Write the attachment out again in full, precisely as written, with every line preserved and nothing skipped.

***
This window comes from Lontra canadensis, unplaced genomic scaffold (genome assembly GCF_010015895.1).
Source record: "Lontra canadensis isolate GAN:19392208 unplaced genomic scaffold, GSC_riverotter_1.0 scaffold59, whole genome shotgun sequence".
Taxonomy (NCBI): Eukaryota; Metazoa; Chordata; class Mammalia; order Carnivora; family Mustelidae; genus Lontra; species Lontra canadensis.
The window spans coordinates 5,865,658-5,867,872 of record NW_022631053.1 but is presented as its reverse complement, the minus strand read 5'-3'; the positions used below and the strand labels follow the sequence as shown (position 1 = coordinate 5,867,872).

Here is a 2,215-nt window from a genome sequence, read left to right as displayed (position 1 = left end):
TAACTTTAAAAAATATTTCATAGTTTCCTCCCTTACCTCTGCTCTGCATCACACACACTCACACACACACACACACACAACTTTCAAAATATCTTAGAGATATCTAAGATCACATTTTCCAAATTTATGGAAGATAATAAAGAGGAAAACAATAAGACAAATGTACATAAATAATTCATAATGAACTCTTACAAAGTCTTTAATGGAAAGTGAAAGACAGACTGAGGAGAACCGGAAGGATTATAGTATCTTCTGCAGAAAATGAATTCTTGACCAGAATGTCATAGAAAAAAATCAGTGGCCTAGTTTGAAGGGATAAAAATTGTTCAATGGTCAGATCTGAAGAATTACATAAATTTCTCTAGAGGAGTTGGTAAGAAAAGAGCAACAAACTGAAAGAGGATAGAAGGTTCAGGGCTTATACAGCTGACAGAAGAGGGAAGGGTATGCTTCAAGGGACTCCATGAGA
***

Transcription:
This window comes from Lontra canadensis, unplaced genomic scaffold (genome assembly GCF_010015895.1).
Source record: "Lontra canadensis isolate GAN:19392208 unplaced genomic scaffold, GSC_riverotter_1.0 scaffold59, whole genome shotgun sequence".
Taxonomy (NCBI): Eukaryota; Metazoa; Chordata; class Mammalia; order Carnivora; family Mustelidae; genus Lontra; species Lontra canadensis.
The window spans coordinates 5,865,658-5,867,872 of record NW_022631053.1 but is presented as its reverse complement, the minus strand read 5'-3'; the positions used below and the strand labels follow the sequence as shown (position 1 = coordinate 5,867,872).

Here is a 2,215-nt window from a genome sequence, read left to right as displayed (position 1 = left end):
TAACTTTAAAAAATATTTCATAGTTTCCTCCCTTACCTCTGCTCTGCATCACACACACTCACACACACACACACACACAACTTTCAAAATATCTTAGAGATATCTAAGATCACATTTTCCAAATTTATGGAAGATAATAAAGAGGAAAACAATAAGACAAATGTACATAAATAATTCATAATGAACTCTTACAAAGTCTTTAATGGAAAGTGAAAGACAGACTGAGGAGAACCGGAAGGATTATAGTATCTTCTGCAGAAAATGAATTCTTGACCAGAATGTCATAGAAAAAAATCAGTGGCCTAGTTTGAAGGGATAAAAATTGTTCAATGGTCAGATCTGAAGAATTACATAAATTTCTCTAGAGGAGTTGGTAAGAAAAGAGCAACAAACTGAAAGAGGATAGAAGGTTCAGGGCTTATACAGCTGACAGAAGAGGGAAGGGTATGCTTCAAGGGACTCCATGAGA